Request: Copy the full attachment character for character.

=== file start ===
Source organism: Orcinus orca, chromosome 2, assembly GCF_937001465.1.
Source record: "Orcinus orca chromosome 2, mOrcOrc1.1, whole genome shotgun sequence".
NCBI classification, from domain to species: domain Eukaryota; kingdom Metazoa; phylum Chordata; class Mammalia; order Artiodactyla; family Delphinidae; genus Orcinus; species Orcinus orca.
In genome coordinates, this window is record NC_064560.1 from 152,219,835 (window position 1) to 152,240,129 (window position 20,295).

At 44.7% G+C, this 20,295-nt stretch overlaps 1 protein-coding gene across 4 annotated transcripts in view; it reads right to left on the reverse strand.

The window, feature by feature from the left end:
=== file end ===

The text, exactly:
Source organism: Orcinus orca, chromosome 2, assembly GCF_937001465.1.
Source record: "Orcinus orca chromosome 2, mOrcOrc1.1, whole genome shotgun sequence".
NCBI classification, from domain to species: domain Eukaryota; kingdom Metazoa; phylum Chordata; class Mammalia; order Artiodactyla; family Delphinidae; genus Orcinus; species Orcinus orca.
In genome coordinates, this window is record NC_064560.1 from 152,219,835 (window position 1) to 152,240,129 (window position 20,295).

At 44.7% G+C, this 20,295-nt stretch overlaps 1 protein-coding gene across 4 annotated transcripts in view; it reads right to left on the reverse strand.

The window, feature by feature from the left end: